The US central bankers believe they’ll cut interest rates just once this year, two fewer than they thought in March as inflation approaches their 2 per cent goal more slowly than they had expected.

That's according to the median of new economic projections published on Wednesday by the Federal Reserve at the end of their June 11-12 meeting along with the widely expected decision to keep the policy rate unchanged in the 5.25-5.5 per cent range.

By the end of 2025, policymakers anticipate a policy rate of 4.1 per cent, according to the median of their projections, implying an additional four quarter-of-a-percentage-point cuts next year.

In March, the last time the Fed released quarterly projections, most US central bankers anticipated at least three 25 basis point rate cuts in each of 2024 and 2025. That would have put the policy rate in the 3.75-4 per cent range by the end of next year.

A run of stronger-than-expected inflation earlier this year has forced US rate-setters to recalibrate, writing down a slower start to rate cuts in the face of an economy proving more resilient than expected to the braking power of high borrowing costs.

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It was not immediately clear how data released on Wednesday showing no rise in consumer prices in May from April may have factored into their forecasts.

The Fed has kept its target for the overnight bank-to-bank lending rate in its current range since last July in a bid to squeeze high inflation out of the economy without massive harm to the job market.

Four Fed policymakers feel the Fed should not cut rates at all this year, the fresh projections show. Three months ago just two thought so.

Meanwhile seven policymakers believe a single rate cut will be appropriate by year's end, compared with eight who believe two rate cuts will be needed.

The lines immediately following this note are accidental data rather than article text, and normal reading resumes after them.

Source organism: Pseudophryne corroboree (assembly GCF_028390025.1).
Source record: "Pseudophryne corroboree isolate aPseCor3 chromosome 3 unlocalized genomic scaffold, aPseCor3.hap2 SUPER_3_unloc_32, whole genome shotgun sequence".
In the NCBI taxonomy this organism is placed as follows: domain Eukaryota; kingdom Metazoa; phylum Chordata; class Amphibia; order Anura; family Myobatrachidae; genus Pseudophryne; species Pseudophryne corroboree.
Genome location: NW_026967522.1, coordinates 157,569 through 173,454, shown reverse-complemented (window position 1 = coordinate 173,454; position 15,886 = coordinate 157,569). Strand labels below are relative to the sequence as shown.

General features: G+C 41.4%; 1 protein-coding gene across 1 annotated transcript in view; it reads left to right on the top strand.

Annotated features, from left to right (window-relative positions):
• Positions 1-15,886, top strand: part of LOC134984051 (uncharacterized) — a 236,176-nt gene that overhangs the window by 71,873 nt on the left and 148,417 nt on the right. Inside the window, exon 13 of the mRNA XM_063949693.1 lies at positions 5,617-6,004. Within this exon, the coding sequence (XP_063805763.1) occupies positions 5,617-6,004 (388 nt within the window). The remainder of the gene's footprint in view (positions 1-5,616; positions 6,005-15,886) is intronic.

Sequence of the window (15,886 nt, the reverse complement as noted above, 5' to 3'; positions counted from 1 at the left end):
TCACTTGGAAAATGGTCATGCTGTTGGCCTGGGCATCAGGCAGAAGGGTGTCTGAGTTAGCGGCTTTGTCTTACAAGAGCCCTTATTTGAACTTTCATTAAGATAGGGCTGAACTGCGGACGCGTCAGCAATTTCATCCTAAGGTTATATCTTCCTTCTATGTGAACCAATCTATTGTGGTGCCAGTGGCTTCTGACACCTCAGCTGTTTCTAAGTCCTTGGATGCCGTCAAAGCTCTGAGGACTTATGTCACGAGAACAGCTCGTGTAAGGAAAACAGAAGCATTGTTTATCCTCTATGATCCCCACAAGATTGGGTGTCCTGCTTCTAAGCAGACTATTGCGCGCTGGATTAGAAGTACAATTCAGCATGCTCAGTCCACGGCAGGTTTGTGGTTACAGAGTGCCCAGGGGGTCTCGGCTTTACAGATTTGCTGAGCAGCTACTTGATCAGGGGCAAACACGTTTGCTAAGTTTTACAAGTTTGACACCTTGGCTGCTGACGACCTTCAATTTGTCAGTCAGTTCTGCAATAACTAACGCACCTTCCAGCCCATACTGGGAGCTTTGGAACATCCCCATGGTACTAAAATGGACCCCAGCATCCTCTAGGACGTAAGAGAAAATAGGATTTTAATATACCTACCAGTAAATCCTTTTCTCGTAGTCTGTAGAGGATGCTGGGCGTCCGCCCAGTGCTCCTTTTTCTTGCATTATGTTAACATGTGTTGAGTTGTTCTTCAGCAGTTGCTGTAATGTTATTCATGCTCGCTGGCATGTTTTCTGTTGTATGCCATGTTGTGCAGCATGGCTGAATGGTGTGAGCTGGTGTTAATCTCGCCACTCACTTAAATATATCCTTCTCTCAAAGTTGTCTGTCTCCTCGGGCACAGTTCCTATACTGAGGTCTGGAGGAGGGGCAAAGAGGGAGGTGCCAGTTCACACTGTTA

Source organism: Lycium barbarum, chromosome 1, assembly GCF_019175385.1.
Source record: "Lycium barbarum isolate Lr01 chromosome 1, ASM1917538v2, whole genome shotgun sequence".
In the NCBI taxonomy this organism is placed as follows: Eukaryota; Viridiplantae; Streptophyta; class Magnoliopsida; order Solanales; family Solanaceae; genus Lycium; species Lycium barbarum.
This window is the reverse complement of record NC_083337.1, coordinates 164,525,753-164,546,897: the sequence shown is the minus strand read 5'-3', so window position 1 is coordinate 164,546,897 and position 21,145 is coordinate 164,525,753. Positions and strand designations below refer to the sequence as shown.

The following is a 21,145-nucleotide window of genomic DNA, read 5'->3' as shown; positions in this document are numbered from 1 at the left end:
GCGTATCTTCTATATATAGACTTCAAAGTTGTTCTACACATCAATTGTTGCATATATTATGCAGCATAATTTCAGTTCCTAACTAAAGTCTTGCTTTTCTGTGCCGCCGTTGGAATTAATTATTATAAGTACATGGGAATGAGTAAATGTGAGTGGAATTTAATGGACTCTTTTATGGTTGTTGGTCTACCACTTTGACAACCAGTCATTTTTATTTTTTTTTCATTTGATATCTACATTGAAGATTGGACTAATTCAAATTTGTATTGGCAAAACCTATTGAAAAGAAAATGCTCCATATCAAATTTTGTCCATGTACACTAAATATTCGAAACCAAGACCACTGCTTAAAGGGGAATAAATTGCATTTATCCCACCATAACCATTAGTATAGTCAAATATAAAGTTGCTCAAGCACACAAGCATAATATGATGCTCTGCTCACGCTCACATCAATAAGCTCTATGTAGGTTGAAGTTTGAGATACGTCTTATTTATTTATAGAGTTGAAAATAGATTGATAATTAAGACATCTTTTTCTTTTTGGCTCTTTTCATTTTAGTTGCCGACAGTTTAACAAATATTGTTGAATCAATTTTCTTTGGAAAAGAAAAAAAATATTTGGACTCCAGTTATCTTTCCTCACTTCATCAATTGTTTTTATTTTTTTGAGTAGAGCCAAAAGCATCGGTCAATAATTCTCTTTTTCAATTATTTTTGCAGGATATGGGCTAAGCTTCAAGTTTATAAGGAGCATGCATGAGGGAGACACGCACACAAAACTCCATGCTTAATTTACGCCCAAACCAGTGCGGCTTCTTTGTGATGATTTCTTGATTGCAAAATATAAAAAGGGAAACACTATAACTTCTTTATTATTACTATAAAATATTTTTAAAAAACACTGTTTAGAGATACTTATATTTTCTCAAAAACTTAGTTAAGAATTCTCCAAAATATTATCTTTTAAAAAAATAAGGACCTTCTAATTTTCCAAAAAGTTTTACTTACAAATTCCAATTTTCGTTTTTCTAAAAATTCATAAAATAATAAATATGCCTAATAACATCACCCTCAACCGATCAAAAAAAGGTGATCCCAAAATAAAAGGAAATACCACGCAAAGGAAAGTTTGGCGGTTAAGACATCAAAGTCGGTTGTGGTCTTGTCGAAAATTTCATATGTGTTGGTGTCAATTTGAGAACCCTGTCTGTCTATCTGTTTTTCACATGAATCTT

Policymakers are now penciling in a fourth-quarter inflation rate of 2.6 per cent, based on the year-over-year change in the personal consumption expenditures price index, which they target at 2 per cent.

That’s slightly higher than the 2.4 per cent they saw in March, according to the projections, even as they expect to keep borrowing costs higher for longer. PCE inflation registered 2.7 per cent in each of the last two months.

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The forecasts are not a consensus view, but rather a midpoint of the individual expectations of the Federal Reserve's seven Washington-based governors and the 12 Fed bank presidents that is meant to offer some guidance on policymakers' thinking.

Core PCE inflation – which strips out the cost of food and energy and which the Fed uses to gauge underlying price pressures - will be at 2.8 per cent in the fourth quarter of 2024, and at 2.3 per cent in the fourth quarter of 2025, according to the median projections.

That compares with the March median projection of 2.6 per cent in 2024 and 2.2 per cent in 2025.

The economic projections suggest Fed policymakers continue to expect a so-called soft landing, where the economy slows and inflation falls without a surge in joblessness.

Fed policymakers do see the unemployment rate, now at 4 per cent, rising to finish 2025 at 4.2 per cent, higher than the 4.1 per cent they had forecast in March.

They left their forecasts for the US economic growth unchanged, at 2.1 per cent this year, and 2.0 per cent next year.

Fed policymakers also lifted their estimates of the longer-run neutral rate – a policy rate that neither slows nor stimulates a healthy economy – to 2.8 per cent, from 2.6 per cent in March and 2.5 per cent last December. The increase may suggest that the Fed may ultimately not end up cutting rates as much as previously thought.